[Photo: courtesy Goodr]
Jasmine Crowe had been hosting formal pop-up dinners for the homeless in Atlanta for about two and a half years when a video about her efforts went viral in January 2016. The most common question among viewers surprised her. “Which restaurants donated the food?” she says they asked. “And the reality was that no restaurants donated the food. I literally was just taking volunteer donations and spending sometimes my last money to make these things happen.”
Crowe decided to change that: In January 2017 she launched Goodr, a food-waste management company that redirects surplus food from businesses to nonprofits that can share it with those who are food insecure.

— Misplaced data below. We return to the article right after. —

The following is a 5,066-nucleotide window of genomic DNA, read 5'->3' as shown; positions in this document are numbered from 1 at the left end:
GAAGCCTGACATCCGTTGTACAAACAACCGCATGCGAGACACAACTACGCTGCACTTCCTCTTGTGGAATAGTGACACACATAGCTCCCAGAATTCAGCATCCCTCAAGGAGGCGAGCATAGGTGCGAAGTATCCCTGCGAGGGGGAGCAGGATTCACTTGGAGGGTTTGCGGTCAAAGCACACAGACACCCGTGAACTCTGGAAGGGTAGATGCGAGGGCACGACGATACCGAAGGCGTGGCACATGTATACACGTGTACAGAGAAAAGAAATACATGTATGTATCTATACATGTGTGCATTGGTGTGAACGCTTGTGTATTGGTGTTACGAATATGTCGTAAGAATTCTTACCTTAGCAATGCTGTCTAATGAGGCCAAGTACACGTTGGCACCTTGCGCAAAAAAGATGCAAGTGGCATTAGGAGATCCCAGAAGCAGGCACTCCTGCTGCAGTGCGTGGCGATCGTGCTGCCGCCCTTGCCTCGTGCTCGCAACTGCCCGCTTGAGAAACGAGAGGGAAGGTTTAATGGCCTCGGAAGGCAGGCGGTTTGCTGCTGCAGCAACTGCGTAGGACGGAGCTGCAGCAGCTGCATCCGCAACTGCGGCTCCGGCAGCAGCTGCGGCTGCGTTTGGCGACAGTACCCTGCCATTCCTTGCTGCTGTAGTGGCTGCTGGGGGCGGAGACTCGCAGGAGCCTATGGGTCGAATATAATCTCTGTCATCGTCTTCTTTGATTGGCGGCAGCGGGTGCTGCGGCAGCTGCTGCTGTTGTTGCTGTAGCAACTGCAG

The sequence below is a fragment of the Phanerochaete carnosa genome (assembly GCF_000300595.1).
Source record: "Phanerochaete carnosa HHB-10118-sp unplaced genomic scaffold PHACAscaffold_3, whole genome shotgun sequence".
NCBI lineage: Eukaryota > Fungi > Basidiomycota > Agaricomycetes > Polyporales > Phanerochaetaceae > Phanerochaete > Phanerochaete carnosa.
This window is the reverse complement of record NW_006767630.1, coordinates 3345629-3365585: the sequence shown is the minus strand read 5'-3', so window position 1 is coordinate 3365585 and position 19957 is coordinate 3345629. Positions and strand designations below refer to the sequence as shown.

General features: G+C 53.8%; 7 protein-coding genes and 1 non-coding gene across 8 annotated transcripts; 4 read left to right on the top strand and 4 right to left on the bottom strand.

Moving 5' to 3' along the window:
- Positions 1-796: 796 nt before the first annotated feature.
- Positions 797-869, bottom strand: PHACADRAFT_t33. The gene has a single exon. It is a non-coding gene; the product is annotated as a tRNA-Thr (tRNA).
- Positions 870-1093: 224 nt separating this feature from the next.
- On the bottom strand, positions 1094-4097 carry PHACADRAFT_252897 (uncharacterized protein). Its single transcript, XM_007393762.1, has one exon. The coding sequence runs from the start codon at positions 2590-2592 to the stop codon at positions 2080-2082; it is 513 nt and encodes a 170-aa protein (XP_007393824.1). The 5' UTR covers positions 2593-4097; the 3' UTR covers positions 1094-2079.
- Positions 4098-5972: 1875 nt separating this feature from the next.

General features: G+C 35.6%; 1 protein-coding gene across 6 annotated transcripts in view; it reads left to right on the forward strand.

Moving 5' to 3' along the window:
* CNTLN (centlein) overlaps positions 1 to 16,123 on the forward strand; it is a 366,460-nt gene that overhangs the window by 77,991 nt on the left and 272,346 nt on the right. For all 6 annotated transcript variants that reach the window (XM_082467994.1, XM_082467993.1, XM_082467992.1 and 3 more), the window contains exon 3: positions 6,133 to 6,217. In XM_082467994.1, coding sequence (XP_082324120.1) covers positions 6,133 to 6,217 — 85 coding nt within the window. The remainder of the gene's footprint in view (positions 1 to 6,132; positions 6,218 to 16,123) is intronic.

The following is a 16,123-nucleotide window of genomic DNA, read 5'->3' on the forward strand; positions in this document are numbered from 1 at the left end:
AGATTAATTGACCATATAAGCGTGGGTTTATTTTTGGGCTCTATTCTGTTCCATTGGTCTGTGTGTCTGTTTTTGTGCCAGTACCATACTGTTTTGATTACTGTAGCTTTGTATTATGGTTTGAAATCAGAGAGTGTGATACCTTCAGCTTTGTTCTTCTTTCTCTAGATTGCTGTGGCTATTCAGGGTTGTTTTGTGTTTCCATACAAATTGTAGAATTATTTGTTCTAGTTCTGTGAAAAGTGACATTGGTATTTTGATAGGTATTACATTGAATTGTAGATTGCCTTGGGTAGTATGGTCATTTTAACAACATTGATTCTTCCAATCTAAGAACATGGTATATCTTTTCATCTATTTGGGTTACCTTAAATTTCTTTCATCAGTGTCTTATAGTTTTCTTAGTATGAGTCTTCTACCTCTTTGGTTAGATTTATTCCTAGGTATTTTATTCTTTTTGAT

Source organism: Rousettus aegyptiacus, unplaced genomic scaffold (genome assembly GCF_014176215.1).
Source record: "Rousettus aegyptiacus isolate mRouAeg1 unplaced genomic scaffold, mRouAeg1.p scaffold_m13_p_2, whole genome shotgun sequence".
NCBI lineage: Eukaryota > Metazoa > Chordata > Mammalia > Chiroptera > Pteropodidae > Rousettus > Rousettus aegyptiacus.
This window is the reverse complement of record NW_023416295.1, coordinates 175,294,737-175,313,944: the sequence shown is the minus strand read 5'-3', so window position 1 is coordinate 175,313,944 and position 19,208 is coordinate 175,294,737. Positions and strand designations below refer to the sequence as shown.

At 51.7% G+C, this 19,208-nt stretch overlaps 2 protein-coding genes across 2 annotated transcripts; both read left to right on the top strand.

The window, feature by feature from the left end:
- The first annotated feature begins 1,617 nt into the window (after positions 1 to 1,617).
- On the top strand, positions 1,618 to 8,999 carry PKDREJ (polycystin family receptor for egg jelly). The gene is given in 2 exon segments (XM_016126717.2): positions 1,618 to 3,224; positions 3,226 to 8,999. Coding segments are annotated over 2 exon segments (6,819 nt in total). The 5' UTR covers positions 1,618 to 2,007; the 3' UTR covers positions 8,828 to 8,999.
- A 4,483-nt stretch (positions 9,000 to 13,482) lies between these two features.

“Hunger is not a scarcity issue. There’s more than enough food. It’s actually a logistics issue,” she says. After all, many restaurants, catering, and event companies often end up with plenty of leftovers, but don’t want to cost or liability of figuring out how to donate and deliver them to those in need. At the same time, those in need–not just the homeless, but also low-income families and the elderly–may not have the time or transportation to plug into existing free-meal services or food banks in their area.
Goodr solves that through an app that allows its clients to signal that there’s a surplus ready to be collected. The company provides its own packaging (when needed) and transport for each item and logs every part of the transaction via the blockchain, creating an unalterable digital ledger that shows food providers who ultimately received their goods, and where they ended up being consumed. Beneficiaries can also access a shared dashboard to share testimonials with the donors.